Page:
It had been a slow month in terms of Tinder adventures. I was sticking to my monogamous ideology of chatting to one girl at a time and seeing how that pans out before moving onto the next one, if that failed. This left me talking to Orlagh for a while: she was perfectly pleasant and interesting, but our conversations were slow and whilst we had vaguely floated around the idea of going on a date, there didn’t seem to be a convenient time for the both of us. Our slow conversation gradually dried up and left me feeling mildly deflated – online dating is never a fun pursuit, but this had come across as a chore.
This whole mentality changed when a new world of opportunity made itself available; I am abandoning my lonely wooden tower in the countryside to do a month of freelance work in London town. Suddenly a plethora of new people are within three miles of me to pursue [Ed: pursue?].
Now feels like the time to throw caution to the wind. In the countryside I am in no rush to see where each quest will take me, yet I am only in London for a month. By the end of that month I want to have left no stone unturned and for no opportunities to have been squandered. In throwing caution to the wind, I am now bringing a sense of urgency to my love life. I used to try to play it cool by waiting for a few hours or a couple of days before responding; now it is rare for me to go more than an hour without responding.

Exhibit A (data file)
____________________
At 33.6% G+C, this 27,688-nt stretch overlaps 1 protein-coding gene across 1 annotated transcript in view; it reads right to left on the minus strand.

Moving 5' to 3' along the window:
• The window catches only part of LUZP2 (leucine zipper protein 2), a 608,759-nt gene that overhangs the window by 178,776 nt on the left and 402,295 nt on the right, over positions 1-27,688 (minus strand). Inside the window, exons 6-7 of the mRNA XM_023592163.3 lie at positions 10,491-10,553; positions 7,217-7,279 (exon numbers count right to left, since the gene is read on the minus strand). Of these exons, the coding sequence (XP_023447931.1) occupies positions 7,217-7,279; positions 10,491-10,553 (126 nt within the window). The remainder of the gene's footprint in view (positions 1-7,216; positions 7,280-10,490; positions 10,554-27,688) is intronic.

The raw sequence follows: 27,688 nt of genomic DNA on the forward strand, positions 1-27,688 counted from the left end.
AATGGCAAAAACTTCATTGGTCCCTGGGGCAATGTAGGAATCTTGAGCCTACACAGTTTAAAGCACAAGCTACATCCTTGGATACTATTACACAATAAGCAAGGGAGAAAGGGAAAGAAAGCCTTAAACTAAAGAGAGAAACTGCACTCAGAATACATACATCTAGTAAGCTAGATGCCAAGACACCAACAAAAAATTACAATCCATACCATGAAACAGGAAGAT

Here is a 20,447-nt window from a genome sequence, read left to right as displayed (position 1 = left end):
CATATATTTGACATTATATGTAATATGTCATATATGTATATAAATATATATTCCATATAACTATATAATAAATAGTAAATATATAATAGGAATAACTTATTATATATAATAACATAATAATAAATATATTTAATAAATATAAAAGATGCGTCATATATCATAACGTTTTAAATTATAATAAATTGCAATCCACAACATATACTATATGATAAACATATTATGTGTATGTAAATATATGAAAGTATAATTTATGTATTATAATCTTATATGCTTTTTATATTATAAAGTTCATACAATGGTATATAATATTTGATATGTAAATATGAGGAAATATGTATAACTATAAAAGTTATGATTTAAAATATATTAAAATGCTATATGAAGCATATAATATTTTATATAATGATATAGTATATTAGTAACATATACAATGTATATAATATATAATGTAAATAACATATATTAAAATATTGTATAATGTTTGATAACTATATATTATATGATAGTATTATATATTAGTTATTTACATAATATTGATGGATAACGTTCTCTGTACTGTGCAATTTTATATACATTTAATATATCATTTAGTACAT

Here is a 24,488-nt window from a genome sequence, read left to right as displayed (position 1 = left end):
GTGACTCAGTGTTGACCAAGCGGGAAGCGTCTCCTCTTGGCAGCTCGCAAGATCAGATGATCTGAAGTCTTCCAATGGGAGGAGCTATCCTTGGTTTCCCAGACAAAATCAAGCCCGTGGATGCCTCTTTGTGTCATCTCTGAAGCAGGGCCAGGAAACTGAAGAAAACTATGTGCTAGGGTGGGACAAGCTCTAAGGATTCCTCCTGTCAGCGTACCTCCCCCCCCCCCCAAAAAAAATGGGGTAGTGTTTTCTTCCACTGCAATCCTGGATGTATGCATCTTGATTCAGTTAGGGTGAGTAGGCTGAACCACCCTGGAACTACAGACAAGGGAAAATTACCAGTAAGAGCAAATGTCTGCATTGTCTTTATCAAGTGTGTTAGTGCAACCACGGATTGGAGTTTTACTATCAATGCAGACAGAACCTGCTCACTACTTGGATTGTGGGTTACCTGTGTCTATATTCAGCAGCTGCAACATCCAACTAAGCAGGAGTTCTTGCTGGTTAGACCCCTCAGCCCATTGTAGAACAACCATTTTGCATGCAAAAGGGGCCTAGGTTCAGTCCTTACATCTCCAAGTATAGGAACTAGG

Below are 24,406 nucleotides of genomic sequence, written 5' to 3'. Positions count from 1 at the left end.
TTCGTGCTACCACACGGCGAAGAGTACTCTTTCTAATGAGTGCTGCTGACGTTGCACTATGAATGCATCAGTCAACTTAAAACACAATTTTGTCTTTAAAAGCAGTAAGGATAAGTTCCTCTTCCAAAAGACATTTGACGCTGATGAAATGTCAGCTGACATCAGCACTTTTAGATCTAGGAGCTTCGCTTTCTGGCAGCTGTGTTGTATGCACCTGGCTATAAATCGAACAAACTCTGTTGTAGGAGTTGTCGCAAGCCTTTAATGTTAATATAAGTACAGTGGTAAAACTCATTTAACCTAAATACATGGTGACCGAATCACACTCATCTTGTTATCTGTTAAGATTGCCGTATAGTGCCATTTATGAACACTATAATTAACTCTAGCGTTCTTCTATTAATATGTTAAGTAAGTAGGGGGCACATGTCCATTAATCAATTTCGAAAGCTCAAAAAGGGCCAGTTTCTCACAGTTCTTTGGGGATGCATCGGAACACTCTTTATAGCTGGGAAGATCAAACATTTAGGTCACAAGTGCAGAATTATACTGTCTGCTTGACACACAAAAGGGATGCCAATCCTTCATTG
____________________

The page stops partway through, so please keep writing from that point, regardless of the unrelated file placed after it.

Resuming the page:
The first positive I found with Tinder in London was the sheer quantity of people around you. In my West Country home, there was a total of three people within one mile of me when I first used Tinder – one of whom was my best friend’s sister. I can search for matches within a mile of Hammersmith and be swiping left or right for hours. As a result I may actually leave some stones unturned, but I will give it my best effort for the next month.
It seems to be working – within twelve hours I had two matches. One I’ve begun talking to; the other is a Chinese girl whose bio tells me that ‘Western guys like young-looking Asian girls’ and that she ‘needs to be shown generational differences’. Puzzled by this, I have decided to hold fire on her for now and see how my other pursuits develop.